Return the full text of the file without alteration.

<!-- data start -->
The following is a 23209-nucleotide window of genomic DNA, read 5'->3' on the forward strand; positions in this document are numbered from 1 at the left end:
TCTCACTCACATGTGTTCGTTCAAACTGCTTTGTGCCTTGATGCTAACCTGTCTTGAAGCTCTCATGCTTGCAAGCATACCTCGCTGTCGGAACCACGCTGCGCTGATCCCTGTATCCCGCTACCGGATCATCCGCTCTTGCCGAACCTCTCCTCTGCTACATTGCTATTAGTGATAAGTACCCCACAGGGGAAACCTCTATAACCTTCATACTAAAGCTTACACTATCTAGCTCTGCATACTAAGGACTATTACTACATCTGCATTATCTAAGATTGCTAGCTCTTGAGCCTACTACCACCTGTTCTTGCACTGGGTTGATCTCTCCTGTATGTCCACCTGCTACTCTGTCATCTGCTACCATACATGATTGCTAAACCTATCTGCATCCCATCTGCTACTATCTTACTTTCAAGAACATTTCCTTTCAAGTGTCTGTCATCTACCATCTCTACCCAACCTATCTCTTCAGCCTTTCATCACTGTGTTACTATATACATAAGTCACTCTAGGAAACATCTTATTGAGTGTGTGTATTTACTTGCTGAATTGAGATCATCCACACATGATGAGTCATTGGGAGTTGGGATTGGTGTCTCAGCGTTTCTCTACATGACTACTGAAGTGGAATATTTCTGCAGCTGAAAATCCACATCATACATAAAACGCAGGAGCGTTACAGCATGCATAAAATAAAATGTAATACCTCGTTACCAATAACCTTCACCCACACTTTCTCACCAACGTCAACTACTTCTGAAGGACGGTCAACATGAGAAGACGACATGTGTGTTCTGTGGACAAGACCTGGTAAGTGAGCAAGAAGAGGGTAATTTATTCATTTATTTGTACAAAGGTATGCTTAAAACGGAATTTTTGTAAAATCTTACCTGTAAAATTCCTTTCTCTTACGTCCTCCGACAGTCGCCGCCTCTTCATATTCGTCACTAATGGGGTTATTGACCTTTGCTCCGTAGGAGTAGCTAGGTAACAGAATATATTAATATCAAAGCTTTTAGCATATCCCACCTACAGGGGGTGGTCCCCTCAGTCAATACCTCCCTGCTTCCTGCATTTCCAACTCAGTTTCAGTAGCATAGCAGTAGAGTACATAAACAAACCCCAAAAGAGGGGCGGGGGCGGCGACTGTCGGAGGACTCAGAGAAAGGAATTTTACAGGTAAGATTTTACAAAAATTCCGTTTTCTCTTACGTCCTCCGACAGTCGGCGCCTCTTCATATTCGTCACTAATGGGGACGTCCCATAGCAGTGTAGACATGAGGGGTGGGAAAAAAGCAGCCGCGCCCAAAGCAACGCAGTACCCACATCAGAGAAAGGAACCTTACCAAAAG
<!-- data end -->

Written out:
The following is a 23209-nucleotide window of genomic DNA, read 5'->3' on the forward strand; positions in this document are numbered from 1 at the left end:
TCTCACTCACATGTGTTCGTTCAAACTGCTTTGTGCCTTGATGCTAACCTGTCTTGAAGCTCTCATGCTTGCAAGCATACCTCGCTGTCGGAACCACGCTGCGCTGATCCCTGTATCCCGCTACCGGATCATCCGCTCTTGCCGAACCTCTCCTCTGCTACATTGCTATTAGTGATAAGTACCCCACAGGGGAAACCTCTATAACCTTCATACTAAAGCTTACACTATCTAGCTCTGCATACTAAGGACTATTACTACATCTGCATTATCTAAGATTGCTAGCTCTTGAGCCTACTACCACCTGTTCTTGCACTGGGTTGATCTCTCCTGTATGTCCACCTGCTACTCTGTCATCTGCTACCATACATGATTGCTAAACCTATCTGCATCCCATCTGCTACTATCTTACTTTCAAGAACATTTCCTTTCAAGTGTCTGTCATCTACCATCTCTACCCAACCTATCTCTTCAGCCTTTCATCACTGTGTTACTATATACATAAGTCACTCTAGGAAACATCTTATTGAGTGTGTGTATTTACTTGCTGAATTGAGATCATCCACACATGATGAGTCATTGGGAGTTGGGATTGGTGTCTCAGCGTTTCTCTACATGACTACTGAAGTGGAATATTTCTGCAGCTGAAAATCCACATCATACATAAAACGCAGGAGCGTTACAGCATGCATAAAATAAAATGTAATACCTCGTTACCAATAACCTTCACCCACACTTTCTCACCAACGTCAACTACTTCTGAAGGACGGTCAACATGAGAAGACGACATGTGTGTTCTGTGGACAAGACCTGGTAAGTGAGCAAGAAGAGGGTAATTTATTCATTTATTTGTACAAAGGTATGCTTAAAACGGAATTTTTGTAAAATCTTACCTGTAAAATTCCTTTCTCTTACGTCCTCCGACAGTCGCCGCCTCTTCATATTCGTCACTAATGGGGTTATTGACCTTTGCTCCGTAGGAGTAGCTAGGTAACAGAATATATTAATATCAAAGCTTTTAGCATATCCCACCTACAGGGGGTGGTCCCCTCAGTCAATACCTCCCTGCTTCCTGCATTTCCAACTCAGTTTCAGTAGCATAGCAGTAGAGTACATAAACAAACCCCAAAAGAGGGGCGGGGGCGGCGACTGTCGGAGGACTCAGAGAAAGGAATTTTACAGGTAAGATTTTACAAAAATTCCGTTTTCTCTTACGTCCTCCGACAGTCGGCGCCTCTTCATATTCGTCACTAATGGGGACGTCCCATAGCAGTGTAGACATGAGGGGTGGGAAAAAAGCAGCCGCGCCCAAAGCAACGCAGTACCCACATCAGAGAAAGGAACCTTACCAAAAG